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Crash Course in Basic Genetics
This is just the basics, and this is often taught in elementary school. This does not even begin to touch in heredity, variability, and pleiotropy, polygenes, variance explained and other more advanced genetics.
In the dog world, we often hear the words carrier or genetic tossed around with talking about breeding. Follows is the basics of genetics, however often forgotten when breeding. I've even heard some statements that would make Mendel roll over in his grave. So what do these words actually mean, and are people even using them properly. Since becoming involved with dogs, it is apparent that the mechanics of genetics are not completely understood. Genes are passed down from either a mother or father. Genes are not passed down from grandfather to son, they are passed from grandfather to father to son. Some breeders will use this type of reasoning to claim that their dog does not have x,y, or z. The fact is their dog is a carrier of x, y, or z and still have 50 percent chance of passing down that gene.
Genes are hereditary, meaning that they are passed down to offspring. Genes (allele) are either Recessive (R) or Dominant (D). Some people use the word carrier when in fact, they mean that the dog does have a recessive gene. Dominant genes are expressed (i.e. curly hair in humans) and recessive genes tend to be expressed less often (i.e. blue eyes in humans). We all get one gene from each parent (2 total). The expression (phenotype) of the gene depends on a combination of D versus R genes. However, the genotype (actual genes possessed by an individual) is difficult to determine unless it is a definite dominant trait.
A break down would be:
D + D = D is expressed
D + R = D is expressed.
R + R = R is expressed.
What does that have to do with dogs?
Dogs genetics are much easier to track in the sense that the generations shorter in length, and some dogs are bred multiple times. Following is an examples of how recessive traits can show up unexpectantly. Notice that none of the great grandparents, grand parents, or parents expressed any of the recessive traits. However, both parents were carriers, and thus this hypothetical litter had 3 out of 7 expressed the recessive trait. But, it is not know for sure what diseases or physical characteristics in canine are dominant or recessive. Some have suggested that the red Swissy gene is recessive and the blue Swissy and black Swissy genes are dominant.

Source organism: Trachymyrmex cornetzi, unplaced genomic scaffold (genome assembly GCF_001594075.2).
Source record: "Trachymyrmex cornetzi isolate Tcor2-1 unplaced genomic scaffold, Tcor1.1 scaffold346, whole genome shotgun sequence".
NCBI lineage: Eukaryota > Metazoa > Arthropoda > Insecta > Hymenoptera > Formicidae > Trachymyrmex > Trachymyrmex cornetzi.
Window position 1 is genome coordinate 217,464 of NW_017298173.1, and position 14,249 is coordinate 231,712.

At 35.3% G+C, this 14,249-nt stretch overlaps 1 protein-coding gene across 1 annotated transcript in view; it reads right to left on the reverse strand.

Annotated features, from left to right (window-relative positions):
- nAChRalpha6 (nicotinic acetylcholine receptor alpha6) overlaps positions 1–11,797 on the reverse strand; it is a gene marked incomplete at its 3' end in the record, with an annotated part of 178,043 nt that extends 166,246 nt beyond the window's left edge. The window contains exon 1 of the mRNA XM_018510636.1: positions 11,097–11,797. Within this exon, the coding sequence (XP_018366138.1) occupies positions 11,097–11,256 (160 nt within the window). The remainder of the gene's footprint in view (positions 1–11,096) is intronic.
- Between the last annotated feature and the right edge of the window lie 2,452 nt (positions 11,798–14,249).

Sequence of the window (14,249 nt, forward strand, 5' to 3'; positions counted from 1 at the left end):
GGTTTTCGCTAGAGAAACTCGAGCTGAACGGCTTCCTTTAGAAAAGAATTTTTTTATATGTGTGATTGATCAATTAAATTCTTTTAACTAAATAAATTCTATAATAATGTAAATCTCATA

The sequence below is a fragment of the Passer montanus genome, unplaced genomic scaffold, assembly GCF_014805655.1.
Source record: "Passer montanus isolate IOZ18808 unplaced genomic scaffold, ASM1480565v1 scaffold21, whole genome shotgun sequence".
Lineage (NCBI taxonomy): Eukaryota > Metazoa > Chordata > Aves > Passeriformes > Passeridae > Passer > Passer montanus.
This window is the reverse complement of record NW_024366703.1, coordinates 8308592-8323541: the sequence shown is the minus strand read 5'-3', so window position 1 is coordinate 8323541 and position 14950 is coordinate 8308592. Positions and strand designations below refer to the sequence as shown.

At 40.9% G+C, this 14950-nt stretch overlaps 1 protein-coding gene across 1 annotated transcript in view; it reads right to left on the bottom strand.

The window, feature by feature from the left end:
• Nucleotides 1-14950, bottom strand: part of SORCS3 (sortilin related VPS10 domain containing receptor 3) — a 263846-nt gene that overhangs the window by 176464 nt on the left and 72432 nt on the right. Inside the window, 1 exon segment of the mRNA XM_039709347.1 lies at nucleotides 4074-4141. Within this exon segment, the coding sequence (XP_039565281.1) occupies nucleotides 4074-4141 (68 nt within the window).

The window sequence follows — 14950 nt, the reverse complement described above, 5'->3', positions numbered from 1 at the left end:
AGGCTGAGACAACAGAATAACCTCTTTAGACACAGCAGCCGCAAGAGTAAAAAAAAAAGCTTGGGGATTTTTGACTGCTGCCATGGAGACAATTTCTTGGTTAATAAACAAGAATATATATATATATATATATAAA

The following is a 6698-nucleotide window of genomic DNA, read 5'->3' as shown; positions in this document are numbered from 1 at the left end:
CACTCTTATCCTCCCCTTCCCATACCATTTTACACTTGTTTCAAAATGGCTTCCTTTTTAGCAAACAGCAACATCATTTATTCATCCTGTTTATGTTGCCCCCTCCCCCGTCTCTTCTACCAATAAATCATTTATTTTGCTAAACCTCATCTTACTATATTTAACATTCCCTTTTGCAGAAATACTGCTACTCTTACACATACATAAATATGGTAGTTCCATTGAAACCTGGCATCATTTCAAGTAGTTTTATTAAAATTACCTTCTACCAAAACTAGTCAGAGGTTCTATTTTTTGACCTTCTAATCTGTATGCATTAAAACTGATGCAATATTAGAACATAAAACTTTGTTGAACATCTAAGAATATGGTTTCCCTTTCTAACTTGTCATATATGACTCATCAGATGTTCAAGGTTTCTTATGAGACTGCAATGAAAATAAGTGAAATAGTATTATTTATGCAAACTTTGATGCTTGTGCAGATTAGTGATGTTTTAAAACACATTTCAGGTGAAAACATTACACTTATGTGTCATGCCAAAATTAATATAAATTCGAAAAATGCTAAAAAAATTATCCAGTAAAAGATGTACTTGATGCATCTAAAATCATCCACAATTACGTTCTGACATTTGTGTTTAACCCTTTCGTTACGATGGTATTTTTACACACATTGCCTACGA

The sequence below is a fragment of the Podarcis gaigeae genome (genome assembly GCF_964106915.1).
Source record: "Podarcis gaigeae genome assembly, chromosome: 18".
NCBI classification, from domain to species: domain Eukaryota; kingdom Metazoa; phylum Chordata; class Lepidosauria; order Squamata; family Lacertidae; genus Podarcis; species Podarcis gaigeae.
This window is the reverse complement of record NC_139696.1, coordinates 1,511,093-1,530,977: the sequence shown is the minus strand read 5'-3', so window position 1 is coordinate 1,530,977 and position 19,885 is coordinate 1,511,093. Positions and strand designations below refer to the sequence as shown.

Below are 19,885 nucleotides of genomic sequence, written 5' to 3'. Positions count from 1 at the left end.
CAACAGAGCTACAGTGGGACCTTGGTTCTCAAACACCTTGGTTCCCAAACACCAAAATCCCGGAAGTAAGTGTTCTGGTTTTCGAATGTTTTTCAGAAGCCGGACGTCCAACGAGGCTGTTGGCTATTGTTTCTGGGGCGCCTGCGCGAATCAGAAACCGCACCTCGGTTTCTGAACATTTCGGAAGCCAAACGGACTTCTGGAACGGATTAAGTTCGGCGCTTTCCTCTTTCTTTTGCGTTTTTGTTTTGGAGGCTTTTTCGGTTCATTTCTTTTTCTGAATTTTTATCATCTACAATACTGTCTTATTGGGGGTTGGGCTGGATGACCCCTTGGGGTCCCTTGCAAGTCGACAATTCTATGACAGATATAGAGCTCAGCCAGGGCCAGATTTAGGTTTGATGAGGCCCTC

Or for a pretty picture, see below. Keep in mind that this assumes the disease is a recessive trait, not dominant.
Misconceptions and clarifications:
Some people believe that just because a dog does not express a trait, it means the dog does not have the gene. However, it may be that the dog does possess the recessive trait (not expressed). There is always a chance that the dog possesses a recessive trait. However, a line that has produced more than average frequencies (as compared to the health survey at GSMDCA.ORG, especially within a single litter), is more than likely an indication that there are an excessive amounts of dogs in the line with the recessive gene. This is why it is IMPERATIVE to research heavily into each line (including extended relatives) before breeding.
Traits do not "skip" a generation per se; they are passed down but not expressed.
Regardless of how much you change a dog by coloring a coat, bracing limbs and tails so confirm to a standard, or train to modify aggression, genes are still genes. They will be passed on. For more info: go to nature vs. nurture.
So how can this information be useful when breeding? Isn't it always a crapshoot as some put it? Not really. Though nothing is 100% predictable, you can lower your chances of producing diseases, bad temperaments, poor structure, etc... Breed good dogs to good dogs. Breed good temperaments to good temperaments. Make sure that the integrity of health, temperament, structure, and type is present in the line, not just the dog. Don't breed mediocre to barely acceptable. Don't make excuses for dogs who have poor genetics. If you've done a good job and something negative still crops up in the litter, then do the right thing. Don't repeat the breeding, and definitely don't breed littermates of the affected dogs. Don't try to justify the issues or lie to future puppy buyers about it.
It takes a "breeder" (I'm using the term loosely) to sell dogs. But it takes a great breeder to admit their mistakes. I'll get off my soapbox now.